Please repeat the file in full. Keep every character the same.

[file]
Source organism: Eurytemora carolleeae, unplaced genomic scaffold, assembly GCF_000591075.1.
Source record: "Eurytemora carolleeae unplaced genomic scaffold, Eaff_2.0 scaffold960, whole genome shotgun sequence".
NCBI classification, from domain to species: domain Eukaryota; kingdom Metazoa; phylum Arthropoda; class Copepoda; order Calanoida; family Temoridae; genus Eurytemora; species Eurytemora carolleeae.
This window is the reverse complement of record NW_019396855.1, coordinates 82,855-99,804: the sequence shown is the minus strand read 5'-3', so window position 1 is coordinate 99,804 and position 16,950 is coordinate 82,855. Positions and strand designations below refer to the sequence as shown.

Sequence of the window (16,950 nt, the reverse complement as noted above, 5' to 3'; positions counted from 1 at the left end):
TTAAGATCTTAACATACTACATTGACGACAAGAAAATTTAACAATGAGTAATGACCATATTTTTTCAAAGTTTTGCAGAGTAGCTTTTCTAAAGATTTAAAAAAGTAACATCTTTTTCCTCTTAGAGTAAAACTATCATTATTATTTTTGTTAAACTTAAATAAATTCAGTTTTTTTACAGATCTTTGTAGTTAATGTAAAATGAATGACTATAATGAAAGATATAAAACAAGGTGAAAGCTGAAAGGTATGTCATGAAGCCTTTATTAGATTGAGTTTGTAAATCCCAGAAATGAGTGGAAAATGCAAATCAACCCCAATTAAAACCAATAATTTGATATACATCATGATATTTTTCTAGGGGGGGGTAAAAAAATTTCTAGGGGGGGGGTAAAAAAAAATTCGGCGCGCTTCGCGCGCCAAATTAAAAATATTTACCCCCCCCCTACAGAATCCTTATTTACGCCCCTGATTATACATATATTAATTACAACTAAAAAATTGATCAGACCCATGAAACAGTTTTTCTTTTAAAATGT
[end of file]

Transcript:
Source organism: Eurytemora carolleeae, unplaced genomic scaffold, assembly GCF_000591075.1.
Source record: "Eurytemora carolleeae unplaced genomic scaffold, Eaff_2.0 scaffold960, whole genome shotgun sequence".
NCBI classification, from domain to species: domain Eukaryota; kingdom Metazoa; phylum Arthropoda; class Copepoda; order Calanoida; family Temoridae; genus Eurytemora; species Eurytemora carolleeae.
This window is the reverse complement of record NW_019396855.1, coordinates 82,855-99,804: the sequence shown is the minus strand read 5'-3', so window position 1 is coordinate 99,804 and position 16,950 is coordinate 82,855. Positions and strand designations below refer to the sequence as shown.

Sequence of the window (16,950 nt, the reverse complement as noted above, 5' to 3'; positions counted from 1 at the left end):
TTAAGATCTTAACATACTACATTGACGACAAGAAAATTTAACAATGAGTAATGACCATATTTTTTCAAAGTTTTGCAGAGTAGCTTTTCTAAAGATTTAAAAAAGTAACATCTTTTTCCTCTTAGAGTAAAACTATCATTATTATTTTTGTTAAACTTAAATAAATTCAGTTTTTTTACAGATCTTTGTAGTTAATGTAAAATGAATGACTATAATGAAAGATATAAAACAAGGTGAAAGCTGAAAGGTATGTCATGAAGCCTTTATTAGATTGAGTTTGTAAATCCCAGAAATGAGTGGAAAATGCAAATCAACCCCAATTAAAACCAATAATTTGATATACATCATGATATTTTTCTAGGGGGGGGTAAAAAAATTTCTAGGGGGGGGGTAAAAAAAAATTCGGCGCGCTTCGCGCGCCAAATTAAAAATATTTACCCCCCCCCTACAGAATCCTTATTTACGCCCCTGATTATACATATATTAATTACAACTAAAAAATTGATCAGACCCATGAAACAGTTTTTCTTTTAAAATGT